Matters of Life and Death

Dr Tan Chin Yong’s erudite letter (‘The Emptiness of All Matter’) would turn up just a couple of weeks after my barrister friend passed on with an eulogy in Issue 290.

The timeless realities Dr Tan wrote about, put into perspective such intensely personal events as birth and death: and suggest that our lives, however dramatic or otherwise, are but mere blips in that miraculous, mysterious continuum we call the universe.

Strangely enough, Sivapragasam’s passing was the eleventh in this year’s list of friends who decided to have nothing more to do with me, and which happened at approximately monthly intervals beginning early January.

Some were members of the Catholic church, and at least two living ones were once upset at my oblique references to death and dying.

One exclaimed “Choy” ( a Chinese expletive) when I remarked that a poster on an online forum suggested that meditation could be a preparation for death.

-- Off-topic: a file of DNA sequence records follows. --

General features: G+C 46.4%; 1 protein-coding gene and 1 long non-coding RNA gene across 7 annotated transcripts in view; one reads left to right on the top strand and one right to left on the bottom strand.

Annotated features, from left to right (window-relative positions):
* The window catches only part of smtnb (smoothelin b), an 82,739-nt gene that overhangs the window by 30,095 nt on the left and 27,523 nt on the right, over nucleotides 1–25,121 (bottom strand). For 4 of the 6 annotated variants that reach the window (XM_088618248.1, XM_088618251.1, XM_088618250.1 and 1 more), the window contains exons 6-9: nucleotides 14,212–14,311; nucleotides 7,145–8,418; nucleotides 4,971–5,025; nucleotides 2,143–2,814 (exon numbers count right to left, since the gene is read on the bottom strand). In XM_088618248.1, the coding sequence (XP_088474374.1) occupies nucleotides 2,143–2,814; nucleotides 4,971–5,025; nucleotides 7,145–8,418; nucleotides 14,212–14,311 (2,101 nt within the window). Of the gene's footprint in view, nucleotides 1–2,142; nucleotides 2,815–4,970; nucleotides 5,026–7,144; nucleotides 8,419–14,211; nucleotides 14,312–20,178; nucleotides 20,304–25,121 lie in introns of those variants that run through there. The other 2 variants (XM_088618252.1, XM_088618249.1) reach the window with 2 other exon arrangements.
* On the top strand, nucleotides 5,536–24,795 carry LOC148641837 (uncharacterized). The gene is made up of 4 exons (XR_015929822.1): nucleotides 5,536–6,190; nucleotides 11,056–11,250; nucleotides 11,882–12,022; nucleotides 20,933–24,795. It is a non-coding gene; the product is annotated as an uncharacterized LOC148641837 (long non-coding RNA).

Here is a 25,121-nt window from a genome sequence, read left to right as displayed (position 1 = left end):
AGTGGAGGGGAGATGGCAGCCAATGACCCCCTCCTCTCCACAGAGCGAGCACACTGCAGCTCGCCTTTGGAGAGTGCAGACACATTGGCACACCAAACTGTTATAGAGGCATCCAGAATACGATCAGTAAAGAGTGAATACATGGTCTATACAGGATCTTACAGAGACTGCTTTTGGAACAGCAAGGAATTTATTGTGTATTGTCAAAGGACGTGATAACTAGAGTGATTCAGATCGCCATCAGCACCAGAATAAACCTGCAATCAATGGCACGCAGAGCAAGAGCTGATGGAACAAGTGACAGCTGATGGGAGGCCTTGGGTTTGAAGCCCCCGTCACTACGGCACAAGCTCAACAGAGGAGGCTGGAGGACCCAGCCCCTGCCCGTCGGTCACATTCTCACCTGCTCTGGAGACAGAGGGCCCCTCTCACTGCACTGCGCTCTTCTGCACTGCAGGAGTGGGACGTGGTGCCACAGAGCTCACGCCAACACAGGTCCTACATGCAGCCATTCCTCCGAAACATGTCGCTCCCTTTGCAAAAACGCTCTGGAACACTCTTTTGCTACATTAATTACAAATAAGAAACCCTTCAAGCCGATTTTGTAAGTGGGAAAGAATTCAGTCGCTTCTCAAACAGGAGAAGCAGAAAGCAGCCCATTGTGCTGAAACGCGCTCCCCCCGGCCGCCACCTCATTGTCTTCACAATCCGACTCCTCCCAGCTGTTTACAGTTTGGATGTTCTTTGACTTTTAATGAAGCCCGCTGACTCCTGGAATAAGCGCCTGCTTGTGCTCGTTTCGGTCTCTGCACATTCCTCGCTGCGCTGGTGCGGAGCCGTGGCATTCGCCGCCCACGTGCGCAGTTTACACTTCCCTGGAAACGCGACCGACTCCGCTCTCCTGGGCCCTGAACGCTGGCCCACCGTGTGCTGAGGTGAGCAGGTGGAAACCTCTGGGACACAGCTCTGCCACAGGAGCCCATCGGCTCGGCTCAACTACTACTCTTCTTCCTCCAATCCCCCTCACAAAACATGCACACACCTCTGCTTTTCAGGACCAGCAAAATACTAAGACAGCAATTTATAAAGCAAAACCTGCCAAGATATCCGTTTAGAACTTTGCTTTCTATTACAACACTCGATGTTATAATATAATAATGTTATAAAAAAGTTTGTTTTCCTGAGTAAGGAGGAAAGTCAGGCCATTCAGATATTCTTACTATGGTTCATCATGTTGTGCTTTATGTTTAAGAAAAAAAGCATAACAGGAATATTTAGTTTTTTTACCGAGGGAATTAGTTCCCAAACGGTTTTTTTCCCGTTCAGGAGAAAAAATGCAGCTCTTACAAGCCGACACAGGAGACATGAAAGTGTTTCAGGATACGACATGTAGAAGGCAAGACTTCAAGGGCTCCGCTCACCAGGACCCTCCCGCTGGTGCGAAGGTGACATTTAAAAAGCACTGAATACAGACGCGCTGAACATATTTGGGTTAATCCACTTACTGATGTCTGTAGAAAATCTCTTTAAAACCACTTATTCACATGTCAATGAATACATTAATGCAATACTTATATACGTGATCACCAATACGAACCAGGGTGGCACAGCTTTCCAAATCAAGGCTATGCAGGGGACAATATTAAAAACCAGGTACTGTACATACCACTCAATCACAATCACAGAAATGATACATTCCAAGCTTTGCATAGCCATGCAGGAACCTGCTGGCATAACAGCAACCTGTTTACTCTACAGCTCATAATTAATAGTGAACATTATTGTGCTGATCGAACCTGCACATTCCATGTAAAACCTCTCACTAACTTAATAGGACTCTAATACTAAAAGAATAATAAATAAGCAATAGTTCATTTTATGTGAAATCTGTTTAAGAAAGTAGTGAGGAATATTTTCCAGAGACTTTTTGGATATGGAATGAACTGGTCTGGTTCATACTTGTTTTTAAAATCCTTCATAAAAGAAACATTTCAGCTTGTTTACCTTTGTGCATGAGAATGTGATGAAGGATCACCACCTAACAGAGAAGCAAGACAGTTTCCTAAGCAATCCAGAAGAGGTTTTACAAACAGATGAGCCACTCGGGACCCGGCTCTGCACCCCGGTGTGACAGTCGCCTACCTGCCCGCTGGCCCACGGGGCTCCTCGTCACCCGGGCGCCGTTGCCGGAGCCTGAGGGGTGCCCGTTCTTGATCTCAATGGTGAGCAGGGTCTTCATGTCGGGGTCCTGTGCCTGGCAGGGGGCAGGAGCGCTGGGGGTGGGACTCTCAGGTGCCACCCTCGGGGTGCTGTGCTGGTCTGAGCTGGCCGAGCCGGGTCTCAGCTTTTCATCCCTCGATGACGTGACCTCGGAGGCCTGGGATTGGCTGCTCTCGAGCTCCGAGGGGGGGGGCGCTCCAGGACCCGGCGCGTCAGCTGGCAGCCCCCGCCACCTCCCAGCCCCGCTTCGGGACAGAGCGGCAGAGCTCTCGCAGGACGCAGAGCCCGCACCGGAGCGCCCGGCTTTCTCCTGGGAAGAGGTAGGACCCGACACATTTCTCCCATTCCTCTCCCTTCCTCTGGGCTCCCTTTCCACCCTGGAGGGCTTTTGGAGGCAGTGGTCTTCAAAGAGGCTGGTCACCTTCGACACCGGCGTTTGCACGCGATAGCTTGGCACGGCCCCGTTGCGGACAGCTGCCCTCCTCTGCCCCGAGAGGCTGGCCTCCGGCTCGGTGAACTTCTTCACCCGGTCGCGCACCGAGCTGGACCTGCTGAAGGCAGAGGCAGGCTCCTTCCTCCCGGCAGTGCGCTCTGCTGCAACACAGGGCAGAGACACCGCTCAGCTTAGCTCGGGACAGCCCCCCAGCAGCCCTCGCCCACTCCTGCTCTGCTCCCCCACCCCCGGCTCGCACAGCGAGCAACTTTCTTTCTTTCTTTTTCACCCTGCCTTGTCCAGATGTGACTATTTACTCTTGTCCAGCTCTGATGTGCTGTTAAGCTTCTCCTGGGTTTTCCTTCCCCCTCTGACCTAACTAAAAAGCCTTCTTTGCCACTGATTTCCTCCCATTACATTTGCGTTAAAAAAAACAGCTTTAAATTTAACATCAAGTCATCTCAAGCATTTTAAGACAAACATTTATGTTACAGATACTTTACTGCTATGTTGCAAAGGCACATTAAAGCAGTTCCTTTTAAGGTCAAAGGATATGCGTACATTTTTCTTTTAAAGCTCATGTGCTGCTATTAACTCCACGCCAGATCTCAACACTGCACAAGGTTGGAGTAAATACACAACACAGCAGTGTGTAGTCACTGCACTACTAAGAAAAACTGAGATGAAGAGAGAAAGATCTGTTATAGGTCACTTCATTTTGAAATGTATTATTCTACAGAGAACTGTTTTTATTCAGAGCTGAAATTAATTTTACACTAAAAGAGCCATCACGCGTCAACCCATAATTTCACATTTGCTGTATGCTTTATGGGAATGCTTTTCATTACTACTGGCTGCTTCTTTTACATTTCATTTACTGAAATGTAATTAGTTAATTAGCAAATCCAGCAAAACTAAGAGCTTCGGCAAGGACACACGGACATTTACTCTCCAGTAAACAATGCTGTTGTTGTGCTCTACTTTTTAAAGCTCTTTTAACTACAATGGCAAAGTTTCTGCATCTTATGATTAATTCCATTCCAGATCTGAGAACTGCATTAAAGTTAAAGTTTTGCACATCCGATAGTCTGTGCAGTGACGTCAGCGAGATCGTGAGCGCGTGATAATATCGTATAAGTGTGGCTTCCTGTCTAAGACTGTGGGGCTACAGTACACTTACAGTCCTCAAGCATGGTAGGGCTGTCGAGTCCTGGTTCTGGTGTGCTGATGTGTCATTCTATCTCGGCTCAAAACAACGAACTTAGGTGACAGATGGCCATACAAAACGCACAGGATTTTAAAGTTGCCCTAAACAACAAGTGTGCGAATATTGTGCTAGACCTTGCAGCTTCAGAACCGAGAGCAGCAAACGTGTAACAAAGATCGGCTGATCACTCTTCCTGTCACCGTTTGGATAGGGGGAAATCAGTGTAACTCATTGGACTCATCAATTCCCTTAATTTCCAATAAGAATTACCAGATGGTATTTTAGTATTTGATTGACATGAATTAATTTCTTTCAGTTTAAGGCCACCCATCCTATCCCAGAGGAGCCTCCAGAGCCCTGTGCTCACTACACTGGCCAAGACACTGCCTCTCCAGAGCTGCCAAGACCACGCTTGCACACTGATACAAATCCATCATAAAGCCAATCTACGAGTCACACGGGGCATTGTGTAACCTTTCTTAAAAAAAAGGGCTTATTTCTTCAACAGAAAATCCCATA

Another claimed that I had upset her by sending a message in gratitude, “Thx & may you be rewarded in heaven” or words along that line.

And this in spite of the Christian message of the “resurrection” of the body into a spiritual one.

But to cut to the chase as my friend, trained screenplay writer Charmalee S might say …

I wonder if there may be some brave souls of Dr Tan’s ilk in Ipoh who might be keen to discuss, on an irregular basis and in the flesh, the mysteries of life and death at a local venue or two that have been called “Death Cafes” worldwide.

Peter Wang

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